Sila offers background on the story and a more detailed account of what's happening now, after the jump. Bottom line: Sila and others believe the Slovenian government is unfairly censoring these websites for reasons that have more to do with political and financial gain than the official line:
First of all, sorry for my bad English. Here is my blog post about the following, it is in Slovene language, but so far there is no better description of situation over here in Slovenia, except debate in this tech forum: Link. I'll try to translate and summarize the issue here:
First of all - it is beleived that this office does not have the jurisdiciton to do that. The heart of the story is probably the wish to preserve local state lottery monopoly (this is an all EU problem, see this news story ), but what is more important is that so far biggest Slovenian media almost completely ignores the story about blocking the sites.
So far only few Slovenian ISPs have done what government wants, first one of them was T-2 net, an ISP, sponsored with catholic funds, but more is expected to follow soon.
...that it interrupts with basic moral values such as attitude to work, responsibility towards community, solidarity and cooperation.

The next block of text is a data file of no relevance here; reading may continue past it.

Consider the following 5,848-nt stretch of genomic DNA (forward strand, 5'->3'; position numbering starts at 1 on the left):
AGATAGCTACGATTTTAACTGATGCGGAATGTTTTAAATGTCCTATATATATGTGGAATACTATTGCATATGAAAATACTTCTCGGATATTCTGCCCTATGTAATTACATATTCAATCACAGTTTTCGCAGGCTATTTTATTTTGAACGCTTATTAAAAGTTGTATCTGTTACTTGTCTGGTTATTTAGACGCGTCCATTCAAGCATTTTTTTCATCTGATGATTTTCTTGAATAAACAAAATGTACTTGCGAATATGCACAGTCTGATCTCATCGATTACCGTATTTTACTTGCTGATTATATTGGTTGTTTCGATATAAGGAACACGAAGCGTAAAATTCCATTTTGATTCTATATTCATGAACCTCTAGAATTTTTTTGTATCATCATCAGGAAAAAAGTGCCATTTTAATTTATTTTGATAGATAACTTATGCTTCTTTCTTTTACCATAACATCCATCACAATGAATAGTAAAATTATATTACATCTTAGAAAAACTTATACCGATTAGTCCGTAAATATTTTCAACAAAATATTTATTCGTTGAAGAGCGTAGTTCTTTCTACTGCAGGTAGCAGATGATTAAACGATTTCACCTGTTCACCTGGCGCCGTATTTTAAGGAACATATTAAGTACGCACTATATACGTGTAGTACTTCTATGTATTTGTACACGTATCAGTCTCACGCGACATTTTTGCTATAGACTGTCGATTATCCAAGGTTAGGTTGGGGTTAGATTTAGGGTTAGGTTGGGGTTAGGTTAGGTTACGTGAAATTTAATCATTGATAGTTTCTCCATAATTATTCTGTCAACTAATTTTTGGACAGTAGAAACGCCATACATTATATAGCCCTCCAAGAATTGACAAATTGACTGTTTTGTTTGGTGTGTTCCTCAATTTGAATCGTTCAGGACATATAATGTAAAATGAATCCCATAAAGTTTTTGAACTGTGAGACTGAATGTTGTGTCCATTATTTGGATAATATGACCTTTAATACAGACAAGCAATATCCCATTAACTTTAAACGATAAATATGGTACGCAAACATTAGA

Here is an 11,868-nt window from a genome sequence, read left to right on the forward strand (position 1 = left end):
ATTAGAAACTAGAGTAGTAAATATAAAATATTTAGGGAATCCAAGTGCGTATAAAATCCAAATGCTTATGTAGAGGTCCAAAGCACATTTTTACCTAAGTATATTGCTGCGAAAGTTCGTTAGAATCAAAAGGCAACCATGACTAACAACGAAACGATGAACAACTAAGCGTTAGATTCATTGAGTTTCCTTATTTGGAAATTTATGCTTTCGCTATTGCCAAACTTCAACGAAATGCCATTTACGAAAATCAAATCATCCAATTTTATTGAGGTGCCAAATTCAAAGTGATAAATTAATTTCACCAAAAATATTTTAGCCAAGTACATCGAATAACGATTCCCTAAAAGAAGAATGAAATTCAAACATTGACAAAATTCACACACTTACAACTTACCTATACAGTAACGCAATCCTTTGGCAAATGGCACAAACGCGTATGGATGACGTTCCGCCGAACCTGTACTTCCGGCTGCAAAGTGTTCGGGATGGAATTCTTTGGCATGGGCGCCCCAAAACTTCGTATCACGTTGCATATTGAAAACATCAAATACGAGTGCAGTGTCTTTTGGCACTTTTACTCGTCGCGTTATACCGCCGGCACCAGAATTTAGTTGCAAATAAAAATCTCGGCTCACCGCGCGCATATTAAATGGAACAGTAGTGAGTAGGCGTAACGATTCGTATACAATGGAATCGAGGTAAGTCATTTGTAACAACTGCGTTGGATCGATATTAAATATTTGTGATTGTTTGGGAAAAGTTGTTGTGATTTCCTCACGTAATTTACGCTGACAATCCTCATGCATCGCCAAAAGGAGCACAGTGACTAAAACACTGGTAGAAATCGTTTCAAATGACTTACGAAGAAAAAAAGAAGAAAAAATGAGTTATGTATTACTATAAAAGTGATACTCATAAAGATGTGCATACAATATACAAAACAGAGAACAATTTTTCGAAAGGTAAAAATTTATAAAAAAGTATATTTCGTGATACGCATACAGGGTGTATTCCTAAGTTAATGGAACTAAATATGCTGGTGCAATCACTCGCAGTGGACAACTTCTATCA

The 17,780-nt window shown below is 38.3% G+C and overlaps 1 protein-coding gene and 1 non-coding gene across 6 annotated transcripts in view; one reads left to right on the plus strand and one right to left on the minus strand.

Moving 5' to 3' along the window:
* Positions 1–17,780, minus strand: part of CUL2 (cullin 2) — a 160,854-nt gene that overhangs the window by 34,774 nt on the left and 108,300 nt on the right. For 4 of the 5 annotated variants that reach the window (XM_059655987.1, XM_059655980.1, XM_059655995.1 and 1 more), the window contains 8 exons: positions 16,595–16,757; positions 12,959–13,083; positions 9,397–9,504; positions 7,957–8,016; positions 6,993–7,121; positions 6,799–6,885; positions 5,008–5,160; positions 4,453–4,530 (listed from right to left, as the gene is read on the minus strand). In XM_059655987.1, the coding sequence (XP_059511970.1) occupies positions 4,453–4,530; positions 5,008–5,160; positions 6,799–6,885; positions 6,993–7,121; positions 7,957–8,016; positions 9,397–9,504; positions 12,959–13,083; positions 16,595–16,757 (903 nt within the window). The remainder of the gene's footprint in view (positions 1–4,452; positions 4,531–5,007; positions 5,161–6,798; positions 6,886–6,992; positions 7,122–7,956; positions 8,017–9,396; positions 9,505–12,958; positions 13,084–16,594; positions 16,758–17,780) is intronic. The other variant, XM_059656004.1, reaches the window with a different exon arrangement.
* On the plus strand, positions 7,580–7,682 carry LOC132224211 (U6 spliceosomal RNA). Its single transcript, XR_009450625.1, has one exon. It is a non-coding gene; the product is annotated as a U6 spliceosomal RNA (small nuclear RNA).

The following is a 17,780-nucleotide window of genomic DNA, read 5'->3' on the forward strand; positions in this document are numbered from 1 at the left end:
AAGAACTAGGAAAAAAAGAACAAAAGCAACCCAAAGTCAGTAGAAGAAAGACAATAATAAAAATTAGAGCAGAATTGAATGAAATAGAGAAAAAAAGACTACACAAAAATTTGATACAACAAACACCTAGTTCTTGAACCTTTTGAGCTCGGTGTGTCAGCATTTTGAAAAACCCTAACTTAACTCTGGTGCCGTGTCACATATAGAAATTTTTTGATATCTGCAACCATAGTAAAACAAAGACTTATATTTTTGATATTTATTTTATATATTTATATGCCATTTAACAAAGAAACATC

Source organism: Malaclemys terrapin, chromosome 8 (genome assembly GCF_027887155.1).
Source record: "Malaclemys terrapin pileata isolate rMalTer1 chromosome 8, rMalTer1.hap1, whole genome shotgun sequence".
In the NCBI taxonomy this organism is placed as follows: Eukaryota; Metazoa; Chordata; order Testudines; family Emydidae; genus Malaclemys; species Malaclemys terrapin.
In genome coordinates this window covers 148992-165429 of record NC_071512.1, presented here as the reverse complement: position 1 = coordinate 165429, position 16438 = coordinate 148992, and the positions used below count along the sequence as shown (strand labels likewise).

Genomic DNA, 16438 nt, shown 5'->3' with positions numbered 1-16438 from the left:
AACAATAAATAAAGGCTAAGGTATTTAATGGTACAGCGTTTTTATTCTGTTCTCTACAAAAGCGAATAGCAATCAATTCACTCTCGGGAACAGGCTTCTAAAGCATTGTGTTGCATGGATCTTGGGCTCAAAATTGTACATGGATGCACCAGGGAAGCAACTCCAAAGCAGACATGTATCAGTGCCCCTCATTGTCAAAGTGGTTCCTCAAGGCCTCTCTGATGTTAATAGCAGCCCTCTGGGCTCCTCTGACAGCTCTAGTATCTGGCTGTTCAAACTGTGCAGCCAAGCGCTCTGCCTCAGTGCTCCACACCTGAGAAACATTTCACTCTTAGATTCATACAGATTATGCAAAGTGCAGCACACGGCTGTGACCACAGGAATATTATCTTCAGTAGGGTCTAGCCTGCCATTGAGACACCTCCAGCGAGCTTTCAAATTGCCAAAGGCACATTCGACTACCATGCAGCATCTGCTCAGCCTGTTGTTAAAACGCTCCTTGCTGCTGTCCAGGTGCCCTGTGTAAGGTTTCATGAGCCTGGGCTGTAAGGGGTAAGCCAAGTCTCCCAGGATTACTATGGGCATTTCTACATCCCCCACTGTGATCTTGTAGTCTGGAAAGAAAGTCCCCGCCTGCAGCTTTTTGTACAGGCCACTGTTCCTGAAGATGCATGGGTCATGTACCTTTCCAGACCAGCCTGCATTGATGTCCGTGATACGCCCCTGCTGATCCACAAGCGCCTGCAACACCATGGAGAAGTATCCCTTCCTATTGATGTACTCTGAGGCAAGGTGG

During world soccer championship Bwin started huge and successful advertising campaing in Slovenia. Billboards were all over the country and almost all Slovenian media had a Bwin banner on their sites. They are all silent today.Link
After last parliament elections catholic church made a major breaktrough into Slovene politics - head of our Ministry of Justice for example is a member of Maltese Knight order (he is also beleived to be a member of Opus Dei).
Catholic church in Slovenia already issued a document (slovene only - Link ) in which they completely opposed gambling in the state, saying that it interrupts with basic moral values such as attitude to work, responsibility towards community, solidarity and cooperation.
That is why noone is suprised that T2-net blocked the sites first.
Even deeper background and similar example:
Back in 2003 Slovenia was shaken by so called "udba.net" affair (UDBA = ex-Yugoslav secret police, see Wiki link). One year before national parliament elections huge archive of possible UDBA collaborators (months later it became clear that a huge part of data was false) was published on site www.udba.net. Slovenian government immediately blocked access to site, trying (as they said) to preserve privacy rights. Government oposition (which later won the elections and now rules Slovenia) was then outraged by this censorship, but it now uses same practices. People accessed udba.net via proxies (they are doing same now with Bwin for example) and government saw it made a big mistake.
Those who were then outraged by state censorship are using same methods now. In the age of internet, they are simply blocking access to sites they dislike.
Boing Boing editor/partner and tech culture journalist Xeni Jardin hosts and produces Boing Boing's in-flight TV channel on Virgin America airlines (#10 on the dial), and writes about living with breast cancer. Diagnosed in 2011. @xeni on Twitter. email: email@example.com.